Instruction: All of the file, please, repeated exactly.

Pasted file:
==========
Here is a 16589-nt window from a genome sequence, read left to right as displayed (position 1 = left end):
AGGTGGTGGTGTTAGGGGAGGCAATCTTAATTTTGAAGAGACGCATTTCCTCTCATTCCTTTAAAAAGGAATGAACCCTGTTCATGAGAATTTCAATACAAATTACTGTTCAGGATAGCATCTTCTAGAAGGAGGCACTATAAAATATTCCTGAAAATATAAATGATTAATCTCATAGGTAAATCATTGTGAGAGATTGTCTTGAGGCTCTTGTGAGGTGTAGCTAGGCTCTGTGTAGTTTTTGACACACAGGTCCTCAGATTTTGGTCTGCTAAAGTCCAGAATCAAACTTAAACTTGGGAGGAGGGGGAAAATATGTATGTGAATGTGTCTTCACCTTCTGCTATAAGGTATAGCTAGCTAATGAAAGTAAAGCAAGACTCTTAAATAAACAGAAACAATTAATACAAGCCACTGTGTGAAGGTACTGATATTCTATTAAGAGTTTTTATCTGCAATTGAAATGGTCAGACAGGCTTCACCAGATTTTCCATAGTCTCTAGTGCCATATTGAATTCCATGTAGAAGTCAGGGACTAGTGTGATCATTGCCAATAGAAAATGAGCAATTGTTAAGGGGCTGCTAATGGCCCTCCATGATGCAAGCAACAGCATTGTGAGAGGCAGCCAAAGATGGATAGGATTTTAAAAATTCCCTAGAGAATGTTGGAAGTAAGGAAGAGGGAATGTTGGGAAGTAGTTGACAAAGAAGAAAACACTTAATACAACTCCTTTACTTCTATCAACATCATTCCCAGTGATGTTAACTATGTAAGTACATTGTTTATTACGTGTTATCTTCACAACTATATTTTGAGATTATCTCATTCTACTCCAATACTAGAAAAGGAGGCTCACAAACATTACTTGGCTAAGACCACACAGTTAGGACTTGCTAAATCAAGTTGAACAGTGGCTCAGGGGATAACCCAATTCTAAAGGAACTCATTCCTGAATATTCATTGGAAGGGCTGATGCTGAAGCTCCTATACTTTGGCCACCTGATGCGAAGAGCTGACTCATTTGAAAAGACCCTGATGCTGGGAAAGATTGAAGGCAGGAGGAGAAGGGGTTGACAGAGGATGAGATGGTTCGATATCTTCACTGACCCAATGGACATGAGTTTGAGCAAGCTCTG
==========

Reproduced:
Here is a 16589-nt window from a genome sequence, read left to right as displayed (position 1 = left end):
AGGTGGTGGTGTTAGGGGAGGCAATCTTAATTTTGAAGAGACGCATTTCCTCTCATTCCTTTAAAAAGGAATGAACCCTGTTCATGAGAATTTCAATACAAATTACTGTTCAGGATAGCATCTTCTAGAAGGAGGCACTATAAAATATTCCTGAAAATATAAATGATTAATCTCATAGGTAAATCATTGTGAGAGATTGTCTTGAGGCTCTTGTGAGGTGTAGCTAGGCTCTGTGTAGTTTTTGACACACAGGTCCTCAGATTTTGGTCTGCTAAAGTCCAGAATCAAACTTAAACTTGGGAGGAGGGGGAAAATATGTATGTGAATGTGTCTTCACCTTCTGCTATAAGGTATAGCTAGCTAATGAAAGTAAAGCAAGACTCTTAAATAAACAGAAACAATTAATACAAGCCACTGTGTGAAGGTACTGATATTCTATTAAGAGTTTTTATCTGCAATTGAAATGGTCAGACAGGCTTCACCAGATTTTCCATAGTCTCTAGTGCCATATTGAATTCCATGTAGAAGTCAGGGACTAGTGTGATCATTGCCAATAGAAAATGAGCAATTGTTAAGGGGCTGCTAATGGCCCTCCATGATGCAAGCAACAGCATTGTGAGAGGCAGCCAAAGATGGATAGGATTTTAAAAATTCCCTAGAGAATGTTGGAAGTAAGGAAGAGGGAATGTTGGGAAGTAGTTGACAAAGAAGAAAACACTTAATACAACTCCTTTACTTCTATCAACATCATTCCCAGTGATGTTAACTATGTAAGTACATTGTTTATTACGTGTTATCTTCACAACTATATTTTGAGATTATCTCATTCTACTCCAATACTAGAAAAGGAGGCTCACAAACATTACTTGGCTAAGACCACACAGTTAGGACTTGCTAAATCAAGTTGAACAGTGGCTCAGGGGATAACCCAATTCTAAAGGAACTCATTCCTGAATATTCATTGGAAGGGCTGATGCTGAAGCTCCTATACTTTGGCCACCTGATGCGAAGAGCTGACTCATTTGAAAAGACCCTGATGCTGGGAAAGATTGAAGGCAGGAGGAGAAGGGGTTGACAGAGGATGAGATGGTTCGATATCTTCACTGACCCAATGGACATGAGTTTGAGCAAGCTCTG